The Indian aerospace industry is all set to follow the auto sector way which started its foray into the international auto market almost two decades ago as spare parts and equipments supplier for auto giants worldwide.
Indian auto sector is now posing a big challenge to the international auto majors. Similarly, the Indian aerospace sector has all the potentials to emerge as a hub for supplying equipments and systems to the international aviation giants.
In fact, the experiences of aerospace will prove to be one of the pillars to boost India’s manufacturing base.
Since India’s military and civil aviation sector will continue to surge ahead in the coming years with rising demand from the armed forces and the airlines, the international aerospace industry is betting on India for its growth.
Since emerging Indian aerospace companies have sufficient technological base to acquire the skills from the international companies, they are upbeat on their plans in India, which they expect to be very cost effective.
However, at the bidding of the international aviation giants, the policy changes in the offset guidelines under the DPP-2011 have dampened the spirits of the Indian military aviation sector.
The offset provision has been relaxed and the companies winning the bids from Indian armed forces will now be able to fulfill the offset requirement also from internal security, aircraft design and engineering services, civil aerospace and relevant training as products and services.
This will spare the companies winning the contracts for aviation systems from investing specifically in aerospace industry to fulfill their offset requirements under that particular system.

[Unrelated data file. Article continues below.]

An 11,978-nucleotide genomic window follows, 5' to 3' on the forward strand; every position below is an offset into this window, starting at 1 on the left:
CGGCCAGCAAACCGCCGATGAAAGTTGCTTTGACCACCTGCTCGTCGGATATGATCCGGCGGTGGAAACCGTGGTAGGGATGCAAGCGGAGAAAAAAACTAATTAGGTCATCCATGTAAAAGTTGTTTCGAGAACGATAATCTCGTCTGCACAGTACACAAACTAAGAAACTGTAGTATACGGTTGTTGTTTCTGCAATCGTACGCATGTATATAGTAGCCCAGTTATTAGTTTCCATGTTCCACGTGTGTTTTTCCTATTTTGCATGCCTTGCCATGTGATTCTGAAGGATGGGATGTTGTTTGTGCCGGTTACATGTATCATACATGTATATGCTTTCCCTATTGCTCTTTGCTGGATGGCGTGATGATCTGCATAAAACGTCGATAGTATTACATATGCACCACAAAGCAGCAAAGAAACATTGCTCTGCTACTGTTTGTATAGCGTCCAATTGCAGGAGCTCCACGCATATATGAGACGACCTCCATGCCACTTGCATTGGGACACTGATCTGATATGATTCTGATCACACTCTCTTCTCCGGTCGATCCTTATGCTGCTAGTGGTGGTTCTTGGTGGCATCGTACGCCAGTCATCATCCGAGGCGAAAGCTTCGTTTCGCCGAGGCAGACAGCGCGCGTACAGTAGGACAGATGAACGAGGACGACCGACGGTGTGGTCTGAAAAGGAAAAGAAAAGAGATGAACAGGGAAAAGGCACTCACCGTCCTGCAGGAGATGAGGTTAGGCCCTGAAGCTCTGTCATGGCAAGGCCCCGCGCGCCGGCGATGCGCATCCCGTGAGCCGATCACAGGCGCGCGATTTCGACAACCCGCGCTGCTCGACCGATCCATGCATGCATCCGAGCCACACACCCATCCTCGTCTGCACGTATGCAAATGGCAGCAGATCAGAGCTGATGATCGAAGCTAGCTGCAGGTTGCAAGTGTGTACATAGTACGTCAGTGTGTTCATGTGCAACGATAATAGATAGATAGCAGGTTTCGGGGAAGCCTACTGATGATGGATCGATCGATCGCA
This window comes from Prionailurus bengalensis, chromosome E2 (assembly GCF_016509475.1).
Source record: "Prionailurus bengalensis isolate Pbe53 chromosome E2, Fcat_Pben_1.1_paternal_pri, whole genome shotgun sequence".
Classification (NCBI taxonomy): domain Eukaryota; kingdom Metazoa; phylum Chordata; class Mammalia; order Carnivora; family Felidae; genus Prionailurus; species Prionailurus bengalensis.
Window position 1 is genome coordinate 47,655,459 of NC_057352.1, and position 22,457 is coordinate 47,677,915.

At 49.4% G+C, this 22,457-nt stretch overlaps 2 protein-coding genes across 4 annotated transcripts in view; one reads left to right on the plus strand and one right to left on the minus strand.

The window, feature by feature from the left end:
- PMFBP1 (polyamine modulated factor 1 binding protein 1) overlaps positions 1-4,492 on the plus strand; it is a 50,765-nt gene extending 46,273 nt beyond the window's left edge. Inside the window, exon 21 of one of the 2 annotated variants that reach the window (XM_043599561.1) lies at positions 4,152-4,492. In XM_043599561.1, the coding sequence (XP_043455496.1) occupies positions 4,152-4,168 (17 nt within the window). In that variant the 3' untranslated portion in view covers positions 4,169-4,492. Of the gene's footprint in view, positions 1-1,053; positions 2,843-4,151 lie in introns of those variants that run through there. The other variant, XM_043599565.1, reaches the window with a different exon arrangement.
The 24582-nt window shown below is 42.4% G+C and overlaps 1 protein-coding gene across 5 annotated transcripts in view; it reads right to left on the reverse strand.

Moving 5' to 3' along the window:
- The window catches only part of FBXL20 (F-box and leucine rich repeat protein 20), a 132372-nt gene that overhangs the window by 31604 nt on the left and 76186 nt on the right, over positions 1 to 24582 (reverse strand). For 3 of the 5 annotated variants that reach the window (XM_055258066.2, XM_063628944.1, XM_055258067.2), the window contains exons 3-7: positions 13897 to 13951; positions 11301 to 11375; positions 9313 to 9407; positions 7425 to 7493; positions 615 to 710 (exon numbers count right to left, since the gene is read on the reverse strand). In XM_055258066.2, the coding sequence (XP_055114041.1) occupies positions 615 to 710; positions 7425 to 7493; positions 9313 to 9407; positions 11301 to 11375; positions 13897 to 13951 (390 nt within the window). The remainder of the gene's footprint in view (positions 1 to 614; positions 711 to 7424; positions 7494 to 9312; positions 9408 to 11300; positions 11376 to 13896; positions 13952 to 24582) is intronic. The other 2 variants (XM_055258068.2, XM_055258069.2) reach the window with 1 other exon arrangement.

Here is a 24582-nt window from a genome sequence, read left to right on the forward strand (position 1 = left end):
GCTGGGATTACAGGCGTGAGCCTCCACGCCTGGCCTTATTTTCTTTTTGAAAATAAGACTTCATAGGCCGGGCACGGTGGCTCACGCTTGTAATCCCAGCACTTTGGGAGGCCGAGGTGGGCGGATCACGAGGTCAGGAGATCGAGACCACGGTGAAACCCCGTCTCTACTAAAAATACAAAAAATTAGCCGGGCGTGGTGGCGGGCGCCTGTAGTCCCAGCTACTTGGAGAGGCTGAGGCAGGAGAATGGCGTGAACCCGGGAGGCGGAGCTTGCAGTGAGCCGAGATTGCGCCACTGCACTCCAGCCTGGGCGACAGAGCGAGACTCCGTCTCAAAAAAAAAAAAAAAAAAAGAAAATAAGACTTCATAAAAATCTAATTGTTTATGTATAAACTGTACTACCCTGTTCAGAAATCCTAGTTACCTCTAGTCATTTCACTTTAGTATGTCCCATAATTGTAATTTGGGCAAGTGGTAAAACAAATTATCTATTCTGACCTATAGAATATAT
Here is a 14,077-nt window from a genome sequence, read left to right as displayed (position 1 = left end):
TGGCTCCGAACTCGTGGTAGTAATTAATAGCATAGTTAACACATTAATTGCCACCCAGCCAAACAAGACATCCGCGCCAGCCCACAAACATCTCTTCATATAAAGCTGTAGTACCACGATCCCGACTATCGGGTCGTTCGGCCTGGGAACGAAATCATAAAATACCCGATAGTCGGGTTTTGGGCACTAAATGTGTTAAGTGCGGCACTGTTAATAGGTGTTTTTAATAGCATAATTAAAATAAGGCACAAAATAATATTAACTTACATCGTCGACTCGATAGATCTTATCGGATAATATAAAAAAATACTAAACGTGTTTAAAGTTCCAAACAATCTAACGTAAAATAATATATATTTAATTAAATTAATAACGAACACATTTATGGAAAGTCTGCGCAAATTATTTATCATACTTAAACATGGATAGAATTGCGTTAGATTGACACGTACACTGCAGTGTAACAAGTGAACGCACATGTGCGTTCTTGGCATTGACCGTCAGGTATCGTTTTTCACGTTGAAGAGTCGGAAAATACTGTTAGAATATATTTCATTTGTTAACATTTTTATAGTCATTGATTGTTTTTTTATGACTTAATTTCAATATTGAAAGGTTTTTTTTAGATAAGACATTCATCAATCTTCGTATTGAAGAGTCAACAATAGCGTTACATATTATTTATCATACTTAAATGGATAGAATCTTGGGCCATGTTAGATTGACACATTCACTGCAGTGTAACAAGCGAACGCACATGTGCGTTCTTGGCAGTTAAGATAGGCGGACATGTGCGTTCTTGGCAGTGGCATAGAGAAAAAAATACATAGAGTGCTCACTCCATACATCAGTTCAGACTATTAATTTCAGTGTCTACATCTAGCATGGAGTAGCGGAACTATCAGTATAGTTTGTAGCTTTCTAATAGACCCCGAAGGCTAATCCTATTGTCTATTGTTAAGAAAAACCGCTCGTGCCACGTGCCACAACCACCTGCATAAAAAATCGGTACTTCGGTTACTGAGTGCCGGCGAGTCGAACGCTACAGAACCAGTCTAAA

However, since the MMRCA tender was invited before the release of the DPP-2011 with amended offset guidelines, half of the equipments worth USD 5 billion will have to be sourced from Indian companies.
Thus sourcing of more than USD 5 billion worth of aviation products from the domestic sources will require Indian companies to set up production facilities in technical collaboration with the company executing the supply contract and thus acquire technologies and skills for manufacturing the same.
Analysts said that the single MMRCA USD 5 billion offsets will have the potential to revitalize the Indian aerospace industry which will be a magnet for production of other aviation systems also.
The demand for aerospace products will increase because India’s continued territorial and boundary disputes with neighboring China and Pakistan along with India’s enhanced responsibilities to safeguard its maritime interests in the Indian Ocean and beyond will not only fuel increased defence expenditure especially in the aerospace sector but the rising economy is also boosting demands in the civil aviation sector requiring civil aircrafts worth USD 100 billon in next decade.
Also with increasing dependence on the infrastructure in space for telecommunication and broadcast requirements, the space industry is also flourishing in the country and has developed a good technological base. In the face of international sanctions, the Indian space industry has learnt to grow on its own and has almost met the requirements domestically.
However, the focus of the international aerospace majors is on the Indian aviation sector, which is receiving very positive growth assessments from various quarters. The Indian military and civil aviation acquisitions in the coming decade will be more than USD 150 billion.
The big question is that whether the nascent Indian aerospace industry has the necessary wherewithal and policy support to help Indian military and civil aerospace demand to be fulfilled domestically.
However, the international aerospace industry is upbeat over the huge prospects of doing business with India in military and civil aviation. In order to position themselves well in advance in the Indian aerospace sector, the aviation companies and conglomerates are trying to find a foothold in the country.
Companies like EADS, Honeywell, Boeing, Agusta Westland, Sikorsky and Lockheed Martin and so on have already tied up with Indian HAL and newly emerging giants like Tata, Mahindra, Taneja Aerospace, etc.
Associated with them are the Indian software firms like HCL, Infosys, Infotech, TCS and Wipro etc, who have already marked their presence in the aerospace sector. Those companies including Boeing and EADS have already set up joint ventures and sourcing aviation equipments from India which has put them in advantageous position.